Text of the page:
As I layed on my back with eyes closed and noise cancelling headphones on, I couldn’t stop smiling as I waited for this unique sensory experience to start.
The music started to play and the initial phosphenes I was still sensing from seeing the light bulbs before I closed my eyes began to fade away.
They were replaced by dreamy green waves that slowly vibrated and oscillated across the scope of field I had with my eyes closed. I felt myself trying to aim my eyes left or down right to see more of these morphing patterns.
It began to warp and intensify with predominantly red, yellow, and white light orbs that were kaleidoscoping in a beautiful pattern. It turned into a massive fractal that was like watching a zipper unzip itself continually while spinning back into itself.
The psychedelic imagery that I perceived was absolutely astonishing and incredible. There were moments in which the audio would match the visual effect perfectly. One moment a spinning vortex went across my field of vision, paralleling a reverberating synth pad transitioning from one ear to the other. It truly is difficult to put the experience into words.
After going on this 30 minute journey, I felt so incredibly relaxed and at ease, I just wanted to lay there and go to sleep. I literally felt high and giddy as Ron, the owner, showed me to the sensory deprivation tank I was about to go in. What a trip!
Retired Navy SEALs Jeff Nichols and Alex Oliver are at the forefront of concussion treatment, using sensory deprivation, or float tanks, to help rewire the brain, treat concussion symptoms, and accelerate learning.
Together Jeff Nichols and Alex Oliver own Virginia High Performance, a performance training facility in Virginia Beach, Virginia. Before opening VHP, both served our country as Navy SEALs where they experienced multiple concussions and dealt with the headaches, loss of sleep and hormonal disruption that followed. They also experienced the benefits that float tanks provide for healing and treating the symptoms of concussions. Since then, they’ve helped hundreds of Special Forces Operators recover from concussions and they’re pushing science forward with brain tracking devices and treatment protocols that could change concussion treatment as we know it.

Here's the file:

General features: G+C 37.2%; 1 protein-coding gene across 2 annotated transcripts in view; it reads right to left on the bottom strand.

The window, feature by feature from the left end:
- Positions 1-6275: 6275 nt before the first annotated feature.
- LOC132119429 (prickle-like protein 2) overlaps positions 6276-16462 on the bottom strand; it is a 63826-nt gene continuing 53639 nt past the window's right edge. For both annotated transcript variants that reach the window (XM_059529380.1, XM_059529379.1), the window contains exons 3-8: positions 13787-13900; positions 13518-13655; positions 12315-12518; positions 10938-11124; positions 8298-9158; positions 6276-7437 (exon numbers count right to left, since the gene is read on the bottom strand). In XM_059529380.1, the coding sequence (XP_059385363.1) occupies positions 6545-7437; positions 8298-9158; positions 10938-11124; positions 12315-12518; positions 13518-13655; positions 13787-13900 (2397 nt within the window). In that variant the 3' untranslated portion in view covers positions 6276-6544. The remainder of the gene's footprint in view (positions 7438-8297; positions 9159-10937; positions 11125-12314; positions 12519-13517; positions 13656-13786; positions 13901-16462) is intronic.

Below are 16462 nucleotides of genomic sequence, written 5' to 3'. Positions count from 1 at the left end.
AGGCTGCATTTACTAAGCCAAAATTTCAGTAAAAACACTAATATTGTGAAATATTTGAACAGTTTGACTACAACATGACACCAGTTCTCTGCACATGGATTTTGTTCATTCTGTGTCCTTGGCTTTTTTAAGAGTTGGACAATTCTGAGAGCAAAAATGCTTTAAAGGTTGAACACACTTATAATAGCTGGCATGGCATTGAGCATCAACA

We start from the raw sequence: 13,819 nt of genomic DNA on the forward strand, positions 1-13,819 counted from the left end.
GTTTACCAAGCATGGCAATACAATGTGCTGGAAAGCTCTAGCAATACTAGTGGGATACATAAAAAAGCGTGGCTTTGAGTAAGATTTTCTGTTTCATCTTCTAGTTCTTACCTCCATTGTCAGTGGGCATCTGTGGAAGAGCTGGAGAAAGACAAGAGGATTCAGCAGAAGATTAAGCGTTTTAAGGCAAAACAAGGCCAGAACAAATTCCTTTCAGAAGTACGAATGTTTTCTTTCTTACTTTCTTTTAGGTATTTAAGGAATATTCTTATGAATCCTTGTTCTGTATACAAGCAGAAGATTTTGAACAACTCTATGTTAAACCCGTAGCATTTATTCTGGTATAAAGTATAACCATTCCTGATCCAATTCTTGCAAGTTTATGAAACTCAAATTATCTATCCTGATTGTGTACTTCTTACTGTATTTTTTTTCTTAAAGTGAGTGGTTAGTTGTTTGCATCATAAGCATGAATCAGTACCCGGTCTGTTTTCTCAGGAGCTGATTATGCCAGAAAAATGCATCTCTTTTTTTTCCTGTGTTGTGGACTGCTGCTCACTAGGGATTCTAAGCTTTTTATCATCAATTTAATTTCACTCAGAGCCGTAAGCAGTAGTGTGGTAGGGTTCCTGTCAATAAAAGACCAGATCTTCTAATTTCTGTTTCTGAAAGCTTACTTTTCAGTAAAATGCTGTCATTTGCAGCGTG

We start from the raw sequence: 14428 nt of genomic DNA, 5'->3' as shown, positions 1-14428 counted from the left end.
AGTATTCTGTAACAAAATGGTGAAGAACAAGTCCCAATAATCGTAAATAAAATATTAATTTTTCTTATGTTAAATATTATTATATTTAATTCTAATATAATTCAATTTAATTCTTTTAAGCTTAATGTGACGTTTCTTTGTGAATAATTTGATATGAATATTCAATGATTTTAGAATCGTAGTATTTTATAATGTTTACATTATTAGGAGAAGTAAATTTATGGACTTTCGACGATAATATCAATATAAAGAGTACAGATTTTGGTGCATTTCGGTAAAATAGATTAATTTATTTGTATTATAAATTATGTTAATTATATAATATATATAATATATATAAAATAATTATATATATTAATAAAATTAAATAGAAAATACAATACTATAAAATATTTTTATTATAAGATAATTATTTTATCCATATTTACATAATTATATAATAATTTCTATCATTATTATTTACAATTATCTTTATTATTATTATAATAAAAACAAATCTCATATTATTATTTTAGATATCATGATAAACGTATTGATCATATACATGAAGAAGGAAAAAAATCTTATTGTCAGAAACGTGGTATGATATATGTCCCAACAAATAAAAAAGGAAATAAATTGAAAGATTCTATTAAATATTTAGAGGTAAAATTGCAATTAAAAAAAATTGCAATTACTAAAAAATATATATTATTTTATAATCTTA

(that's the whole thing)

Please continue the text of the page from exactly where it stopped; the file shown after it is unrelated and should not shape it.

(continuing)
"Don't worry," the manager said as I was about to experience my first hour and a half floating in a 4-by-8-foot isolation tank filled with lukewarm water.
"You'll be fine," Ron Becker reassured me.
Becker was standing at his usual spot behind the front desk of Costa Mesa's Newport Float Therapy, hailed consistently on Yelp as the best place to go to spend time in a sensory deprivation chamber to explore a unique state of mind.
I tried not to be nervous, despite the fact that I was about to be floating in a pitch-black tank filled with skin-temperature water, wearing earplugs and not much else.
This exercise is to help people relax, heighten senses and manage pain.
Floating in a tank of 1,000 pounds of dissolved magnesium sulfate — known as Epsom salt after a saline spring in Epsom in Surrey, England — is said to reduce stress, lower blood pressure, enhance concentration and focus, relieve pain from injuries and joint inflammation and, overall, enhance relaxation.
Flotation therapy businesses have been opening around the country, including Newport Float Therapy, which Becker opened in July.